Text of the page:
An alliance of Democratic-allied groups supporting retirees pressed U.S. Rep. Stephanie Murphy Wednesday to vote for the multitrillion dollar budget bill because of the health care provisions within in.
Advocates offered the proposed expansions for Medicare, Medicaid, and other health care programs as obvious reasons the Winter Park Democrat should support the Build Back Better Act — not leaning toward a no vote, as Murphy has said.
The pleas came from participants in a news media call organized by the groups Protect Our Care and Florida Alliance for Retired Americans, and Lower Drug Prices Now. The forum included leaders of the Florida Education Association-Retired and the Florida Council of Churches.
The Rev. Russell Meyer, a Lutheran minister and executive director of the Florida Council of Churches, brought up Murphy’s life story: someone who was rescued, as an infant, by the U.S. Navy when her family fled Vietnam during the boat lift of the 1970s. He asserted that someone with that sort of background should be eager to support the plan and could be powerful in supporting help for others.
“It wasn’t Big Pharma who fished her out of the sea. It was you and me,” Meyer said. “We need the voice of her experience to champion the Build Back Better plan of President Joe Biden. Her experience could carry this plan over the finish line. She could bring a tear to every eye in the House, just telling her story and how she got there.”
Wednesday’s news conference, carried on Zoom, is the latest effort in a battle from both sides of the political spectrum to sway Murphy, a critical moderate vote in the House of Representatives, on a cornerstone of Biden’s agenda.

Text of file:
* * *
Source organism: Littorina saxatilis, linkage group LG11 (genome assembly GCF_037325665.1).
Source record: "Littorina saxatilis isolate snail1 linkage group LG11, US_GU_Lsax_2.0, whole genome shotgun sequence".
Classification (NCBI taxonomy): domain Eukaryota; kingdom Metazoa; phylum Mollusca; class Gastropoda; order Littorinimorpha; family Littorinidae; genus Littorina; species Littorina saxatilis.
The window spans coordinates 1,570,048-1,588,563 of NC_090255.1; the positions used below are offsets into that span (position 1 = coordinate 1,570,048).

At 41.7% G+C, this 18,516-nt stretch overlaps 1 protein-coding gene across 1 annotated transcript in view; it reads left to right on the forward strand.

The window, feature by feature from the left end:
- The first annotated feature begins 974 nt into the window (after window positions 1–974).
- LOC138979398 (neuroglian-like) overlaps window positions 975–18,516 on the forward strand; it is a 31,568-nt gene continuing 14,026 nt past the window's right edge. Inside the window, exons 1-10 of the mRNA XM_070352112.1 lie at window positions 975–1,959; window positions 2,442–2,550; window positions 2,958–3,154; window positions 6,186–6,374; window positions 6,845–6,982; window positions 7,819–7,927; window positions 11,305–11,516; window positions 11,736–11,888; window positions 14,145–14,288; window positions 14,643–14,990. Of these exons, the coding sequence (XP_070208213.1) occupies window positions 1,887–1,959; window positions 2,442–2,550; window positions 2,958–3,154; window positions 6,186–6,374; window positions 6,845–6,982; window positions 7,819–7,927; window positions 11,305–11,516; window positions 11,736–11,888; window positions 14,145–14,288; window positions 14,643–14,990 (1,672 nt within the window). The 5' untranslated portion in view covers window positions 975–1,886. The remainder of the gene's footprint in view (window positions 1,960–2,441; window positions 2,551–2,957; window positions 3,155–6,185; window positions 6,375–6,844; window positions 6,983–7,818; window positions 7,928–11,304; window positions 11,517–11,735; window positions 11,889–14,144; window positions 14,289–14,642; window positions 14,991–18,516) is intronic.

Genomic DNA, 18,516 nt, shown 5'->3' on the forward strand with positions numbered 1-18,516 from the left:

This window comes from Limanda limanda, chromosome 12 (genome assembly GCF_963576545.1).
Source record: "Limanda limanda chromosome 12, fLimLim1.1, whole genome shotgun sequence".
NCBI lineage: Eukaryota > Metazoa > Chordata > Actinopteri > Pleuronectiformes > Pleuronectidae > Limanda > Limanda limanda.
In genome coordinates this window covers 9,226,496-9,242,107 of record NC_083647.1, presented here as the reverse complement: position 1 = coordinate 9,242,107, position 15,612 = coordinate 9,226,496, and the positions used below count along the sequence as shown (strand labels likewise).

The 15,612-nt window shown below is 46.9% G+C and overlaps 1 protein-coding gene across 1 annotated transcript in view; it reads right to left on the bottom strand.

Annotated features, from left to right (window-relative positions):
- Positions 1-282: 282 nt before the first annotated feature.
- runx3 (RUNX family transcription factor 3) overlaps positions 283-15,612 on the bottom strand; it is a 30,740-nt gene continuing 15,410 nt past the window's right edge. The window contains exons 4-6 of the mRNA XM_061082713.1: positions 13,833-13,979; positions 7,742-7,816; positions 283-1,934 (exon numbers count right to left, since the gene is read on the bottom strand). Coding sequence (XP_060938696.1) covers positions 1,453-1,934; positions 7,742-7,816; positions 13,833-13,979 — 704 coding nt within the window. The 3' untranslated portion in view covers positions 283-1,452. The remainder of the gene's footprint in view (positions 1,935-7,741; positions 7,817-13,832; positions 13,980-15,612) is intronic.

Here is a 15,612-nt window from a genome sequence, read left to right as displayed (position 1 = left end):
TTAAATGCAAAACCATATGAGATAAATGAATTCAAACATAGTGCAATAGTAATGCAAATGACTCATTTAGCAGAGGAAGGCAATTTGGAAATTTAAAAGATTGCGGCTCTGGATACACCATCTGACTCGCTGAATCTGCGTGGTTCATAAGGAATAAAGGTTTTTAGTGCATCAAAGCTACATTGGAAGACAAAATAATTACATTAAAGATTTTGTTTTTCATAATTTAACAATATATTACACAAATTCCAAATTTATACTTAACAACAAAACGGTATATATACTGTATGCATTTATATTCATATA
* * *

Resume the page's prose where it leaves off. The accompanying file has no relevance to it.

The Build Back Better Act — currently calling for about $3.5 trillion in spending, though Biden recently has signaled he’s ready to reduce that to win over moderates in his own party — provides 10 years of funding for much of Biden’s plans on social, health care, and climate change initiatives.
In September, Murphy voted against the package in the House Ways and Means Committee. She then announced she would vote against the bill on the floor, unless it was changed. She said she had concerns about tax and spending provisions in the bill. She has been meeting with House and White House negotiators since.
In Wednesday’s conference, Meyer made the case that the health care benefits in the plan are a moral obligation.
“Medicare and Medicaid are the two programs that have done more to relieve suffering in this country than any other part of our government. And they need to be expanded,” Meyer said.
Donesa Jackson, regional vice president of Central Florida for the Florida Alliance for Retired Americans, cited polling showing strong support for the health care benefits available in the plan, including expanding Medicare and Medicaid with dental, hearing, and vision benefits, allowing Medicare to negotiate prescription drug prices, and expanding home health care, among other benefits.
“Congresswoman Murphy, I hope that we can count on you to keep your promise to support President Joe Biden’s Build Back Better agenda,” Jackson said.
Janice Poirier, president of Florida Education Association-Retired, and a member of the National Education Association-Retired Executive Council, talked about how she finds herself in the “doughnut hole” of health care coverage, making it difficult for her to afford insulin for her diabetes. Her insulin costs $680 a month, she said, and she gets by only because her doctor gives her samples.
“I hope and pray Congresswoman Stephanie Murphy finds it in her to stand up and to do what the majority of Floridians want and need, and what makes sense, and what is right, especially for all of us who pay too much for the medication we need to survive” Poirier said.